August 4, 2022 at 1:17 pm

    Marvellous movie, well worth watching again. I must read the WW1 AIF history of those years in Palestine, I have the books just haven’t gotten to them yet.

    You will find in those books that it was the Australians (10th Light Horse Regiment) who took the surrender of Damascus before T. E. Lawrence showed up. It was a wheat farmer from Western Australia, Arthur Olden, who took the surrender.

    Lawrence’s “Seven Pillars of Wisdom” is half truths mixed with facts, he was an interesting though confused individual. That doesn’t detract from the movie though which was very good.


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  9. In a nursing home in Bendigo, Victoria, in the early 1980s I looked after a patient, Lionel Miller, an uncle of the legendary all-rounder Keith Miller. (Looked like him too) Great bloke. He (Lionel) had spent a few days with T. E. Lawrence in the desert. Reckoned he was a right bastard. Movie was great.


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  10. Old bloke says:
    August 4, 2022 at 3:16 pm
    Bruce of Newcastle says:
    August 4, 2022 at 1:17 pm

    Marvellous movie, well worth watching again. I must read the WW1 AIF history of those years in Palestine, I have the books just haven’t gotten to them yet.
    You will find in those books that it was the Australians (10th Light Horse Regiment) who took the surrender of Damascus before T. E. Lawrence showed up. It was a wheat farmer from Western Australia, Arthur Olden, who took the surrender.

    Lawrence’s “Seven Pillars of Wisdom” is half truths mixed with facts, he was an interesting though confused individual. That doesn’t detract from the movie though which was very good.

    Seven Pillars of Wisdom is a terrific read, but, as you say, it does mix facts with versions of the truth which os questionable.

    T.E. Lawrence was an incredibly fascinating person, notwithstanding his exploits in Arabia, but also post WWI with his involvement with at the Paris Peace Conference and the RAF.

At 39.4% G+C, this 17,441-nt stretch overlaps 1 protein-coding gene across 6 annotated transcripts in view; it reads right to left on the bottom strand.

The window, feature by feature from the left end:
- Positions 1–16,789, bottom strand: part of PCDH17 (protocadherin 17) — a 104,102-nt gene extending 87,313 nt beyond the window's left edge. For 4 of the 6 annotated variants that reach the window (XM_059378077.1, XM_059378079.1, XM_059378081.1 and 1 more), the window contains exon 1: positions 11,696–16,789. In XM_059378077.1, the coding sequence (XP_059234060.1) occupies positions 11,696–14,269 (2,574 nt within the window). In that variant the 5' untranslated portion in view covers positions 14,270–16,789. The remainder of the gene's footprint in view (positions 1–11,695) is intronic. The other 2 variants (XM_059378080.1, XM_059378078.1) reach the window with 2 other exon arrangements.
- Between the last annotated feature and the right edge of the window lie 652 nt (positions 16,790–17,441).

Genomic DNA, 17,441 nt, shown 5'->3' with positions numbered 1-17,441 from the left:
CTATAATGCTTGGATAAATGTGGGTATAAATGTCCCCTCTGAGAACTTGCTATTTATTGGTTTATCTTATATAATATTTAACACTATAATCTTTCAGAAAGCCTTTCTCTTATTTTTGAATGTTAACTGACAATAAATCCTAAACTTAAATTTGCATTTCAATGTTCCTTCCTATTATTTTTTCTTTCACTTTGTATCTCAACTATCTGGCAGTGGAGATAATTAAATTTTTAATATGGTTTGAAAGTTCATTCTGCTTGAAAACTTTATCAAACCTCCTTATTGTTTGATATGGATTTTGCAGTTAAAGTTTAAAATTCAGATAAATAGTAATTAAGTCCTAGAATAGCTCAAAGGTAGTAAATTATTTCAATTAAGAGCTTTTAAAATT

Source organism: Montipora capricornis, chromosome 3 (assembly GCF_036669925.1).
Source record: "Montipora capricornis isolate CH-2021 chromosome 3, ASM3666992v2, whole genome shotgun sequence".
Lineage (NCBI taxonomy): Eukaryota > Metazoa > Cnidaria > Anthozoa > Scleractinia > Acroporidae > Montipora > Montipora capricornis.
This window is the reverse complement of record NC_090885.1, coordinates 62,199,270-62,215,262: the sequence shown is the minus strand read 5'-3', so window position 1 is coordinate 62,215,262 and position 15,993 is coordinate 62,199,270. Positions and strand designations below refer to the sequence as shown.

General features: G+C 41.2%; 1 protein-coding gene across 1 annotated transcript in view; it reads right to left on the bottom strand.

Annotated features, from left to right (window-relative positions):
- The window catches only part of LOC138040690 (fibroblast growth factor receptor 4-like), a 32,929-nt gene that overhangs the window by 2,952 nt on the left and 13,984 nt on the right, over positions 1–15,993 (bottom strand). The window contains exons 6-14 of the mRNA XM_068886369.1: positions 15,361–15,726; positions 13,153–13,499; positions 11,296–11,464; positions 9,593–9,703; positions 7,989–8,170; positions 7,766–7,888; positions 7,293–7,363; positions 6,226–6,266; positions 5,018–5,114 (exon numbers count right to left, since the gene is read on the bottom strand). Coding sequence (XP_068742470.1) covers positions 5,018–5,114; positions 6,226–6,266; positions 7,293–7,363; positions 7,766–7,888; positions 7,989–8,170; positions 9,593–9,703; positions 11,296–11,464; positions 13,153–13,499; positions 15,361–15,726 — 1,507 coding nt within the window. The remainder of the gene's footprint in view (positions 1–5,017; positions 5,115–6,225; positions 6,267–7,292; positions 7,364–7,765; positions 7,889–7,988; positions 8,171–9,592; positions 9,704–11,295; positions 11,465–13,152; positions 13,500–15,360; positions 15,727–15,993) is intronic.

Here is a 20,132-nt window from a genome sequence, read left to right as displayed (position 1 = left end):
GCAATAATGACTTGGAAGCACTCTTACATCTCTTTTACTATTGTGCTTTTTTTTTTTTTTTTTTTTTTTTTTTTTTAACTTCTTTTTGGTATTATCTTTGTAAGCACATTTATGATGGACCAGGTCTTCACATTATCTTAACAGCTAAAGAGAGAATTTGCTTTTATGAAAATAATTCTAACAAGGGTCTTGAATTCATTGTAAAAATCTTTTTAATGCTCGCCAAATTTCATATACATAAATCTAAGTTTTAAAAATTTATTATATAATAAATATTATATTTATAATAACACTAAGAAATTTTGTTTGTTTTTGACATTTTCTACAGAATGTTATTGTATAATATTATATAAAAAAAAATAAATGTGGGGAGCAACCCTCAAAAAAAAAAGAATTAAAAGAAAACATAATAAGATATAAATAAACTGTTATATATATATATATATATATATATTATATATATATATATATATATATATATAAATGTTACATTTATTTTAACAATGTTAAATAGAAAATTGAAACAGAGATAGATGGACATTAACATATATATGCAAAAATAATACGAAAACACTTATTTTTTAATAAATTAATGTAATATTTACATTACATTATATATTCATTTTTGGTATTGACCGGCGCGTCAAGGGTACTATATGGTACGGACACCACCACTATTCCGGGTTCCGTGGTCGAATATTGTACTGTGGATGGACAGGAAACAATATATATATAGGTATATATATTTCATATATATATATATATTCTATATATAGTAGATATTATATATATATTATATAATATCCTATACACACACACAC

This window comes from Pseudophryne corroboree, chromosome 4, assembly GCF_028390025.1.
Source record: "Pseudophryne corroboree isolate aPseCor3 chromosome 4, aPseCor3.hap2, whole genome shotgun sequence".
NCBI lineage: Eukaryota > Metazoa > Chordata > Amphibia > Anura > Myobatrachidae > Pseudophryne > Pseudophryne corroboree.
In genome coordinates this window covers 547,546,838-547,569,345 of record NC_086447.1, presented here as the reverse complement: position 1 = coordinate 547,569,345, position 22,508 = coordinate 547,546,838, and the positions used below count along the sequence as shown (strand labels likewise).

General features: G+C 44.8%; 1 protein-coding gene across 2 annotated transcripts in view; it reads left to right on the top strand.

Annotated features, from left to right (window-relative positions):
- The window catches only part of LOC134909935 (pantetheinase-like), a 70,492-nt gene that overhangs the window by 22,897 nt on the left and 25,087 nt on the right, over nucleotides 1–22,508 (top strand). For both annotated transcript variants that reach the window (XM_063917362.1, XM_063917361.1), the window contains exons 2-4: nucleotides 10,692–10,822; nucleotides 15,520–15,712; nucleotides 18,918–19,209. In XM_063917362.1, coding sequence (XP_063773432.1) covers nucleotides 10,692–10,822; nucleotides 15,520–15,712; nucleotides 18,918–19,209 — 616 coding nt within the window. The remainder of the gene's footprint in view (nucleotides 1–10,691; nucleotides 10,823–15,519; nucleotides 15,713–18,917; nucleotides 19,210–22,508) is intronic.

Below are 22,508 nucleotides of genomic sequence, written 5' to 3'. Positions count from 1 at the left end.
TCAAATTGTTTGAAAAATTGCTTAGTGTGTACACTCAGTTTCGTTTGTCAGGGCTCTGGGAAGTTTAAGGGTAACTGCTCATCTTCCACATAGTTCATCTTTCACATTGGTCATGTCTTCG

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  11. Further to my request to the hon. Bruce of Newcastle: it occurs to me that, with Bruce at the helm and with certain notable exceptions, the entire commentariat on this site could run the government of this country far more effectively than the current Uniparty. And at a fraction of the expense to wealth creators across Australia. And then have time to go home on weekends to worship and feast and come back refreshed on Monday morning.

    It’s not rocket science.

    First: Stop. Doing. Harm!

    But, paradoxically, in accordance with that proviso, really harm – ie, completely abolish – Depts like Education, and of course the ABC.


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  12. You’re right Hugh.

    I can’t recall who said it but, to paraphrase, if you took a random 100 names out of the phone book they’d make a better fist of governing than the current crop of low-life scum we have now.


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  13. Thanks Hugh !

    No shortage of great movies from yesteryear (last century) to review and critique; and I hope, it’s a little distraction from the utter insanity today’s world is – I know it is for me.

    Ironically, my planned movie review for next week is . . . shock horror . . . a film from this century !